Delaware Gift Tax Guide [Rules, Limits & Requirements]

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Paul Sundin, CPA

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Practice shows that sometimes people make taxable gifts without even knowing about it. In other cases, they can get too concerned about taxation even if it does not apply to their situation.

Whether you have sufficient property in Delaware and start thinking about estate planning or want to buy a car for your kid, knowing about state and federal gift taxes can save you a lot of trouble.

What is a gift tax, and how does it work?

Technically, any transaction can become subject to a gift transaction. When you give something away for free or at a lower price than the market one or even lend money interest-free for your relative, you may be making a taxable gift.

However, not all states impose a gift tax on their residents. Delaware is among those states that do not have a gift tax. However, the federal gift tax is applicable for all U.S. citizens and can come into action.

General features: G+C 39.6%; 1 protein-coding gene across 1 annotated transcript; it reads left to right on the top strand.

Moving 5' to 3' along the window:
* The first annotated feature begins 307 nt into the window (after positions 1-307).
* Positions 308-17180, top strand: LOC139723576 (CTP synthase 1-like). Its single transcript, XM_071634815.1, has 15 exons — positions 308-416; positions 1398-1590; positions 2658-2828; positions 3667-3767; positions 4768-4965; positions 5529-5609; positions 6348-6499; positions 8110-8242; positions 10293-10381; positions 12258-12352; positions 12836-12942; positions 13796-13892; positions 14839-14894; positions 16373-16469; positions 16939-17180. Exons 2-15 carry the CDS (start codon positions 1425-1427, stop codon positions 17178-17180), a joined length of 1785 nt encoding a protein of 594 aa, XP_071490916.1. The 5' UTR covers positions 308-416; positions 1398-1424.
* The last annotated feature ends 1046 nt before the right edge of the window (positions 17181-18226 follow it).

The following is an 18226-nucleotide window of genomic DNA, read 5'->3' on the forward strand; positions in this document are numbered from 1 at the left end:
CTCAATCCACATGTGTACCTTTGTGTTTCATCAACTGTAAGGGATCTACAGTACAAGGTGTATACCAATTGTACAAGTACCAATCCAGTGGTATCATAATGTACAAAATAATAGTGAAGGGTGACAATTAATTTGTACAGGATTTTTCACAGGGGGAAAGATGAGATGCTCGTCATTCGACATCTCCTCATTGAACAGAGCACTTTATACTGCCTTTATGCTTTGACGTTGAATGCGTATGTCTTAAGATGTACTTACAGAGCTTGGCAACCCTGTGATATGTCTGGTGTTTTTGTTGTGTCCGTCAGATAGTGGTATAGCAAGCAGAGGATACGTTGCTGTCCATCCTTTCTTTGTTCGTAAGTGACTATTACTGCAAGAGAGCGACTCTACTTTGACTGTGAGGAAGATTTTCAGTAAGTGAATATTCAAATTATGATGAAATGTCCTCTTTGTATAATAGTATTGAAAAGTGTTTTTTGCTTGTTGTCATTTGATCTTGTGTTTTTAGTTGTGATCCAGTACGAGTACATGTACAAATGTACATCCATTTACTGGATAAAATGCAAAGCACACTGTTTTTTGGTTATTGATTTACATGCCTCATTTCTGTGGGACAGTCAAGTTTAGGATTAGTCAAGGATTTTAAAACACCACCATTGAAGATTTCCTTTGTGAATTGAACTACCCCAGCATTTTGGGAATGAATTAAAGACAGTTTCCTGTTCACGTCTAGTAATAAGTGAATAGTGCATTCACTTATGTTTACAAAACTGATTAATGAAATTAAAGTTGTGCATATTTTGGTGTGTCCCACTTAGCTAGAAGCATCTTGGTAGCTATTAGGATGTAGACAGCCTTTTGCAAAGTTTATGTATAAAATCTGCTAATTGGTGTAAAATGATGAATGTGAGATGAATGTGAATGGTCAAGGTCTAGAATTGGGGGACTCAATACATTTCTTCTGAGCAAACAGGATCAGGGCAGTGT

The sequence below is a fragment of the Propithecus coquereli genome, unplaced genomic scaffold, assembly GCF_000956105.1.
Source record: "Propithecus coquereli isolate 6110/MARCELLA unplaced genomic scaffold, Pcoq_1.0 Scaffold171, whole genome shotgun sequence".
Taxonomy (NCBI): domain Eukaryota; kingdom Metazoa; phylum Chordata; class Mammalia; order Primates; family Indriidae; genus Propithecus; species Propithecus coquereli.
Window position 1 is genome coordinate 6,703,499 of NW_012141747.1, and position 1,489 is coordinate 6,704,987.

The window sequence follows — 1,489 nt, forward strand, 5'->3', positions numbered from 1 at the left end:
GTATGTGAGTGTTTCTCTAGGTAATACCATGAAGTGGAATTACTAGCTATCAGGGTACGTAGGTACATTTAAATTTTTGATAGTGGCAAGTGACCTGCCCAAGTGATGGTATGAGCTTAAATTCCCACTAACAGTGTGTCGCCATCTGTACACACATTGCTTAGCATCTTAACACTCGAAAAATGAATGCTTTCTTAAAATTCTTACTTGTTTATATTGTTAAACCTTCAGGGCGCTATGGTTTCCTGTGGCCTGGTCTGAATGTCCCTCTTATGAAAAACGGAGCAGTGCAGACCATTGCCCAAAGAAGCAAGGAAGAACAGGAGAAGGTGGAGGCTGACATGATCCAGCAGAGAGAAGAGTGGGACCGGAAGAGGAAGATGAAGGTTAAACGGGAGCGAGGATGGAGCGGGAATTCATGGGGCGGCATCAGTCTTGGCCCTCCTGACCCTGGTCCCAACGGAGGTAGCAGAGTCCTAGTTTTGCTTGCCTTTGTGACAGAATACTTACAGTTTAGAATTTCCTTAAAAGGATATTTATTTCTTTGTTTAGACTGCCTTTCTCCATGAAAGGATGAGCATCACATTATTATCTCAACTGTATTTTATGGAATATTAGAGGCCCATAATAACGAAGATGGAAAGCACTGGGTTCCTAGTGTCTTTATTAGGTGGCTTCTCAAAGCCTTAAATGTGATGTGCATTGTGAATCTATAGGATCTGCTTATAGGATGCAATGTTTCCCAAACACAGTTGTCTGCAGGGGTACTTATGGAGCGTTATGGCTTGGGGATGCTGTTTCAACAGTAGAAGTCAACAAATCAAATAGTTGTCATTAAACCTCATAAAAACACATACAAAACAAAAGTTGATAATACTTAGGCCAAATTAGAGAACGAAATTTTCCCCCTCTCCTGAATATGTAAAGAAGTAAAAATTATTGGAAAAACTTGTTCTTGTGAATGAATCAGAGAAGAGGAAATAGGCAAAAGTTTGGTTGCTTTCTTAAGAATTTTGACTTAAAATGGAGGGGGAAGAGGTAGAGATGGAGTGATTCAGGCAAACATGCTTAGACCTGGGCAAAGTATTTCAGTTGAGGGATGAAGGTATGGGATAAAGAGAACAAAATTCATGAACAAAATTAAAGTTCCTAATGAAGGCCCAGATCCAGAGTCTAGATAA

Since the one making the gift is responsible for paying tax due, it is essential to understand mechanisms of gift taxation even if you are a Delaware resident.

What is gift tax exclusion?

Federal gift taxation stipulates that you can gift away up to $15,000 in cash, stocks, bonds, or property to as many people as you want every year.

Once you go over the $15,000 limit with a particular gift, it automatically becomes taxable, and you have to report the transaction to IRS filing the Form 709: U.S. Gift (and Generation-Skipping Transfer) Tax Return.

However, you can benefit from the tax exclusion principle once you have sufficient property in Delaware or any other state free from the state gift tax. Gifting away your property gradually every year, you can significantly reduce the taxable estate.

Although Delaware does not impose estate tax for decedents dying on or after January 1, 2018, the property may become subject to federal estate taxation. Therefore the matter remains relevant for Delaware residents with sufficient estate.

Technically, a married couple can gift away up to $30,000 to each child every year. Moreover, there is a possibility to “split” gifts between spouses and make a joint gift over $15,000 to one person.

It is also essential to remember that even if you make a $20,000 gift, and it is considered taxable, you still won’t be responsible for a gift tax due unless you exceeded your lifetime exemption amount. However, you are obliged to fill the gift tax return in this case.

Understanding the principles of gift taxation is essential even if you live in a state that does not have a local gift or estate taxes. It allows you to keep your estate under the radar, reducing its taxable part gradually to preserve your legacy for the heirs.

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